European funded project results: Reduction of CO2 emissions from Heavy-Duty Trucks
Brussels - 9 June 2017
On May 31st EGVIA organised a workshop dedicated to the results of EU-funded research projects having an impact on the reduction of CO2 emissions from Heavy-Duty trucks. The agenda covered three main areas: the introduction of alternative fuels, the solutions for better fuel efficiency in vehicles and energy management and recovery. Following the project presentations, a panel discussion addressed the challenges of future trucks.
Josef Affenzeller, EGVIA Secretary General, opened the workshop, highlighting the various ongoing research activities and potential for future initiatives and stressed the benefit of collaborative research performed at EU level.
Clara de la Torre, the Director for Transport in the EC’s Directorate-General for Research & Innovation announced that the first part of the mobility package was adopted on 31st May. She mentioned the key role of EGVIA in defining priorities and delivering green vehicles and mobility solutions for a competitive and sustainable transport system in Europe. Despite the efforts already made, Heavy-Duty vehicles still represents about a quarter of the CO2 emissions from transport. Various technologies have a real potential to reduce CO2 emissions but often only a mass adoption of those technologies on the market makes them cost competitive and creates a virtuous circle for a wider deployment.
In the first session dedicated to the expected impact of the alternative fuels on CO2 reduction, Jürgen Rechberger (AVL) presented the outcomes of the FCH JU project DESTA about a fuel cell unit for the auxiliary power of trucks. Javier Lebrato (IDIADA) introduced the LNG Blue Corridor demonstration project and Johann Weinzierl (MAN) gave insights into the H2020 project HD GAS. In addition the first session highlighted the critical aspect of infrastructure availability and the impact of the oil price on the wide scale deployment of alternative fuel systems.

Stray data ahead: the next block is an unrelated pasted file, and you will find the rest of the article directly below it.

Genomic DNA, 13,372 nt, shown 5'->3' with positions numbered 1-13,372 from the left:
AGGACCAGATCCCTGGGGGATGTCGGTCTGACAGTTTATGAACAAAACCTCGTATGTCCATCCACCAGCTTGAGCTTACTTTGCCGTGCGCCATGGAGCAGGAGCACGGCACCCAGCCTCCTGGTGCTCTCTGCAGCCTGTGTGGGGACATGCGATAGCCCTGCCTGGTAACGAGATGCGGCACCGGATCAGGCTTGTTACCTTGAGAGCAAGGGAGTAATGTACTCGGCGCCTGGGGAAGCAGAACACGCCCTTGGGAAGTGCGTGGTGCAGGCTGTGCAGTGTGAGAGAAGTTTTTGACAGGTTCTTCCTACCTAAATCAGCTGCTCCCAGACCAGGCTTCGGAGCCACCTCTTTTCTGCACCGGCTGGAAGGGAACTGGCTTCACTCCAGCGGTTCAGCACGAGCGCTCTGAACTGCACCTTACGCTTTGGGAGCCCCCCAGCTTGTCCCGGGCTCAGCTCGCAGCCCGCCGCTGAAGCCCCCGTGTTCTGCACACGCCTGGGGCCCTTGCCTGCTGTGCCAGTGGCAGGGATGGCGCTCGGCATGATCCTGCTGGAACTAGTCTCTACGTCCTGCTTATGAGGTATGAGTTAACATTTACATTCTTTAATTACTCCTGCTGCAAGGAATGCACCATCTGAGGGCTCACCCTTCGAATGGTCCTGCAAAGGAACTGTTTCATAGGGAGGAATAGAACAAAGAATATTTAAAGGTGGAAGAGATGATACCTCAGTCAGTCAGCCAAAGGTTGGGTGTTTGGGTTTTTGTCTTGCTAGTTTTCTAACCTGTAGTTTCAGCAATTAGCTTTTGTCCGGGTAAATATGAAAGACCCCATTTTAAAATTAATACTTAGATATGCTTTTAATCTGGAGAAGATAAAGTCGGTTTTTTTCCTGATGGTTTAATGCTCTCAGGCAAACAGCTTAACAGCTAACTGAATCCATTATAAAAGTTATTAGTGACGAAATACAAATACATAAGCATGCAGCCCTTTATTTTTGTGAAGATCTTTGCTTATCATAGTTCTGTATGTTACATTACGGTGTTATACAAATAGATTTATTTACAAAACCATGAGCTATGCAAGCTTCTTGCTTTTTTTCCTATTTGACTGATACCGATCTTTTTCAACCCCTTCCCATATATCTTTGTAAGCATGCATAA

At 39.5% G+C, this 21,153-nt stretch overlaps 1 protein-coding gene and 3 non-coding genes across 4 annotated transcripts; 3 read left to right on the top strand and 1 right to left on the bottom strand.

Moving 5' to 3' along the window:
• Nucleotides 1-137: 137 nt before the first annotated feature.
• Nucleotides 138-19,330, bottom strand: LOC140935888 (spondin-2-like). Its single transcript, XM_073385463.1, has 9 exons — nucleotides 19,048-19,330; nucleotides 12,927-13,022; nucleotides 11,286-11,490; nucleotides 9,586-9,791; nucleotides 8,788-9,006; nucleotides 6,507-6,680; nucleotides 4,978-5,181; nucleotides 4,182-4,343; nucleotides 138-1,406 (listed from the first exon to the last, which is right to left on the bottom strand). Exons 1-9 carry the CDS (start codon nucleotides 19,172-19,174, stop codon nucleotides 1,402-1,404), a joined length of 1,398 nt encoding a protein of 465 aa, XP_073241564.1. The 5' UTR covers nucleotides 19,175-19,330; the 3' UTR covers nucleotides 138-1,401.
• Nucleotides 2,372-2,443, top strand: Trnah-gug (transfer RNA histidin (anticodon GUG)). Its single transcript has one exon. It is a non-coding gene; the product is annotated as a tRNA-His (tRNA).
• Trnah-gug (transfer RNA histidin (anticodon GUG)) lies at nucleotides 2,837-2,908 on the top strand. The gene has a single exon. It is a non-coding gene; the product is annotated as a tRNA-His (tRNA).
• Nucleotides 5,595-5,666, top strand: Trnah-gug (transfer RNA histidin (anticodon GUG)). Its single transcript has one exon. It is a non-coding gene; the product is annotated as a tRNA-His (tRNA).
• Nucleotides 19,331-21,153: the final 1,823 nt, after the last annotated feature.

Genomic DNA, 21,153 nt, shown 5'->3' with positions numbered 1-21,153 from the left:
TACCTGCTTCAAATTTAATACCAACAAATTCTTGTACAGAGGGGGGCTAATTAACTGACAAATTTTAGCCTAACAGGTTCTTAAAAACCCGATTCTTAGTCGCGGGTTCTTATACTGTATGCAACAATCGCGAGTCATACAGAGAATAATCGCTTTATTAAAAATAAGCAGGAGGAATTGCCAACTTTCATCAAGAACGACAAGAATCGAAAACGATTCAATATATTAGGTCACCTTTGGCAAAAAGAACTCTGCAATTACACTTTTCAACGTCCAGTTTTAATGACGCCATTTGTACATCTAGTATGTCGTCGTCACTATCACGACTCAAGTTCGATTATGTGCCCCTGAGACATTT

The second session focused on the solutions for better fuel efficiency. The three demonstrators developed under the CONVENIENT project were presented by Jack Martens (DAF) focusing on energy efficiency systems, Giorgio Zurlo (Iveco) with a particular attention to active and passive aerodynamics and Olof Lindgärde (Volvo) who emphasized the predictive control of vehicles. Jack Martens also presented ECOCHAMPS. This H2020 project aims at cost reduction by common use of components in various vehicle segments. The results of the CORE project were introduced by Johan Engström (Volvo). CORE contributes to an improvement of the overall propulsion system, covering alternative fuel use (CNG or LNG) and hybridisation. The last project of this session, OPTITRUCK, was presented by Jean-Charles Pandazis (ERTICO). Since it started only 8 months ago, few results have been achieved so far, but promising activities are ongoing in the area of predictive powertrain control and calibration for intelligent trucks.
In the third session about energy management and recovery three projects were presented: NOWASTE by Vincent Lemort (University of Liège), GASTONE by Alex Rinaldi (CRF) and ECODRIVER by Roland Trauter (Daimler). NOWASTE highlighted the challenges raised by the use of simulation tools for Rankine Cycle applications. The GASTONE project raised the difficulty to assess each single device and the importance of keeping an integrated approach to achieve the most promising results. The ECODRIVER project focused on driver support systems and their demonstration, validation and user acceptance.
Following those project presentations, Alessandro Coda from CLEPA chaired a panel discussion about the solutions for the truck of the future. While Tony Sandberg from Scania focused his contribution on the new powertrains solutions for Heavy-Duty trucks, Neville Jackson from Ricardo presented the technological challenges related to electrification and simulation. Dimitrios Savvidis from DG CLIMA shared information on the upcoming CO2 legislation as well as the potential benefits of the VECTO tool. This led to interesting discussions on the cost of electrification for long distance transportation, the relevance of a well to wheel approach and the overall CO2 case while taking into account the production processes.
Presentations are available (below)